They don't have to be overly intellectual or boring. In fact, they should be things that have always interested you but inertia or a sense that it was not the "thing to do" have kept you from pursuing. For example, if you'd like to have more money and have always been vaguely interested in the stock market, take a course in investing.
A lot of the bigger brokerage houses like Paine Webber and Merrill Lynch offer them for free. I have a friend who's always been a pretty good amateur electrician. Other than what he'd learned in science class in high school, he'd never had any real education in the field. Nevertheless, he's always had a "feel" for it, being the one guy in our crowd who could hook up your VCR or attach an extra set of speakers to your stereo.
Anyway, about two years ago he got a cataglogue of adult education courses from the local high school and decided to take a course in basic electricity. From the first minute he was hooked.
He'd never realized it before, but he had a natural predilection for things mechanical, electrical, automotive. He did so well in his course, in fact, and enjoyed it so much that he took advantage of his company's policy in splitting higher education costs with employees and enrolled in a part-time Masters program at a local college in civil engineering.
His boss was almost as excited about it as my friend was himself and helped him over the ensuing year to switch from sales, where my friend was doing okay, to research, where in a matter of months he began truly to distinguish himself. My friend went from being a sort of aimless guy who hung out with the gang seven nights a week at Stanley's Bar to someone who traveled for his company, went to engineering conferences in Europe, loved his job, and participated dramatically more fully in life.
He began making considerably more money, got a better car, apartment, and clothes. And he approached life with a far, far greater sense of optimism and possibility. And, of course, this was reflected in how he looked, talked, carried himself and, most important to our subject, related to women. Before long they were viewing him in a whole different light. Instead of one of the tired old regulars down at Stanley's, he was a man who stood out. A man on the way up. A man who carried himself with a growing sense of confidence and accomplishment.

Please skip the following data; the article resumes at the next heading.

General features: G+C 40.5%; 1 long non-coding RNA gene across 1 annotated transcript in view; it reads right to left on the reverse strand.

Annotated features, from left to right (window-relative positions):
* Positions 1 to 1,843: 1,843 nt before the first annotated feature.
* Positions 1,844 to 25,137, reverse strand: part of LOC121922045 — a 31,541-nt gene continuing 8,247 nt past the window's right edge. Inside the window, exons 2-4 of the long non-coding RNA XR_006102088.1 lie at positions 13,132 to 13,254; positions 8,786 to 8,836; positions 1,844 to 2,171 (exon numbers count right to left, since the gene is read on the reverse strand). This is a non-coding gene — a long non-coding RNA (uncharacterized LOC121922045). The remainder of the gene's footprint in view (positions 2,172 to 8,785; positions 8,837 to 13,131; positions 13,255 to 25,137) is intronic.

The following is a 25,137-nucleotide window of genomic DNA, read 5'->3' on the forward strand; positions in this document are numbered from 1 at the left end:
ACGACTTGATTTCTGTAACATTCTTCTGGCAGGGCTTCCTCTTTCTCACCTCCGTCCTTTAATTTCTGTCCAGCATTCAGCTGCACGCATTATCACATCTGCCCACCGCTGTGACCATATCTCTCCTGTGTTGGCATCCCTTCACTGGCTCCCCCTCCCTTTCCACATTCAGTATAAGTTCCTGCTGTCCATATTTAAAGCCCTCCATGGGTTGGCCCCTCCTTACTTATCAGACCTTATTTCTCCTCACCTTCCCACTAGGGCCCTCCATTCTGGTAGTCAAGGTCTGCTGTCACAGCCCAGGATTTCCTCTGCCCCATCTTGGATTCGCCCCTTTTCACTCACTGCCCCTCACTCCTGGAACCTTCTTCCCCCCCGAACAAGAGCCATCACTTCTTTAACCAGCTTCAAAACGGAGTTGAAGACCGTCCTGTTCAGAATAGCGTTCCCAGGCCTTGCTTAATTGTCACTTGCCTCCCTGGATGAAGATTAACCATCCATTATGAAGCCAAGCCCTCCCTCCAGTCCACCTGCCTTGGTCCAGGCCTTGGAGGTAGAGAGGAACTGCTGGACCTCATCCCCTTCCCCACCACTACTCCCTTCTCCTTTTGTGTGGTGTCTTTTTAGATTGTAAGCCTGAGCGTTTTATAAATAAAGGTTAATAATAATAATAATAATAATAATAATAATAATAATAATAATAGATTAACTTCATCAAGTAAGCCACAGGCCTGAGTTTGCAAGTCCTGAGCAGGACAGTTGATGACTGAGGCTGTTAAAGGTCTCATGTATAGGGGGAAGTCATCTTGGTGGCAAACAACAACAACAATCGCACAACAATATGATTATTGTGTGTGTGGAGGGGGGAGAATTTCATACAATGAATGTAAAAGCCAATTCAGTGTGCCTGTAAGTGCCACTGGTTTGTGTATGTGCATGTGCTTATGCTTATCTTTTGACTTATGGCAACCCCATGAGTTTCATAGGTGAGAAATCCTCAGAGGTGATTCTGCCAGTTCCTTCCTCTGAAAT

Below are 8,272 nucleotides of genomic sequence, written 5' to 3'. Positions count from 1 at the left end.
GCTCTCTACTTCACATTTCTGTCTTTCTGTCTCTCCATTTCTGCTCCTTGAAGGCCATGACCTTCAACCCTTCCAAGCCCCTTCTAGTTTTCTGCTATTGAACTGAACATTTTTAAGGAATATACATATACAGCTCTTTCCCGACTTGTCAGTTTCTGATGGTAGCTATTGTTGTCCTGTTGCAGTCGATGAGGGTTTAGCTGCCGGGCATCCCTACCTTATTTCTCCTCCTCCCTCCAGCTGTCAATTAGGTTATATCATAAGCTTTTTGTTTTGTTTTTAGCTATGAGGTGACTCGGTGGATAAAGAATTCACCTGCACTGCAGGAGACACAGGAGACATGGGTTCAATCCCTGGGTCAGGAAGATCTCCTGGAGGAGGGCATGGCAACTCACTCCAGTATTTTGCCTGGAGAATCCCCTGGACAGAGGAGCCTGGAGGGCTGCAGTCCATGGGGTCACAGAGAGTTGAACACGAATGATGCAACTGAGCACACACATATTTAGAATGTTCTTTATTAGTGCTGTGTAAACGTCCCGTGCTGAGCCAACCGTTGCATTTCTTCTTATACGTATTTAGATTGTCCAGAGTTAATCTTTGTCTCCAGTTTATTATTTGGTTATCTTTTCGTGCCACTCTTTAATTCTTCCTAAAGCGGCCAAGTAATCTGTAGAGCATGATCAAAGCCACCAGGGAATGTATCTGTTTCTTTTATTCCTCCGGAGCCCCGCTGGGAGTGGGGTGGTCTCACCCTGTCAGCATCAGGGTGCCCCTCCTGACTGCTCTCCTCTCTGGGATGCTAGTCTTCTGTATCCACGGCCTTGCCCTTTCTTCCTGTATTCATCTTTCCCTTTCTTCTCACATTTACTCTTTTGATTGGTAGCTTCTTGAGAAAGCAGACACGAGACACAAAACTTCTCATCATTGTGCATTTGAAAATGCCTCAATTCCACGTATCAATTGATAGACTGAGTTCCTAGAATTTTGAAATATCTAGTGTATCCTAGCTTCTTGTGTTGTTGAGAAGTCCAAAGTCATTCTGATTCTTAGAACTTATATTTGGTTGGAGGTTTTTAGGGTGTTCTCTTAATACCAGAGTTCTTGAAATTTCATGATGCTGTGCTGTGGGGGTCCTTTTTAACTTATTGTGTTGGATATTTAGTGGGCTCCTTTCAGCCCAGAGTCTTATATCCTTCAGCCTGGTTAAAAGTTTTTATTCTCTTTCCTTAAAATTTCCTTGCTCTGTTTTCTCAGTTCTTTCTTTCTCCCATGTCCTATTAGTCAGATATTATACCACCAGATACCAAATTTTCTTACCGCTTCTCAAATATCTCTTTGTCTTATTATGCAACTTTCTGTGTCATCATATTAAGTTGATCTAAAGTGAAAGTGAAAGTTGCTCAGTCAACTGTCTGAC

A man who in a very practical way no longer had much time for Stanley's. Today, five years after my friend took the first small step by taking a course one night a week at the local high school, he's a vice- president at his firm and engaged to an extremely pretty and bright chemical engineer whom he met at a conference in Europe.
Let me conclude by saying I know how difficult it is to take that first step, to overcome inertia, to break away from the pack which can be so comfortable and seductive. That is why I recommend doing something formal like taking a course or buying a subscription to a local theatre company.
This way you're obligated to spend time away from the pack. Or volunteer to feed the homeless at a shelter or read to ill children at a nearby hospital. And if you enjoy this and are meeting new people and discovering new dimensions to your personality, program something for a second and a third night a week. You'll be astonished at how much pleasure and energy you'll derive from breaking free from a tired and stultifying routine.
You'll find your confidence growing and your ability to talk about things other than who's the reigning darts champion at Stanley's a source of real strength. And don't worry about what the pack is thinking back at Stanley's.
Of course, they'll be jealous. My eldest son and I discuss this phenomenon all the time — the pack calling you back. It takes guts to break away and decide, T don't give a damn what they're saying behind my back. You made the decision to buy this book. You're on your way to becoming an Ironman. There's a group bravery about them that you sense would disappear in an instant if each guy was alone.
A lot of guys, it seems, feel pretty insignificant of they're not somehow hooked into a group personality. Without it they feel small and of little value. To a decent woman, there's something pathetic about a man who doesn't really seem to exist without his pack of friends. She senses he probably won't be much of a success in his career because he's clearly not a leader.
Will he find it awkward and inhibiting having dinner alone with his wife Will he always be wondering what the guys are doing, missing being with them at the bar, at the softball game, at the pool hall?
Think about your own behavior. How much time each week do you spend with "the guys"?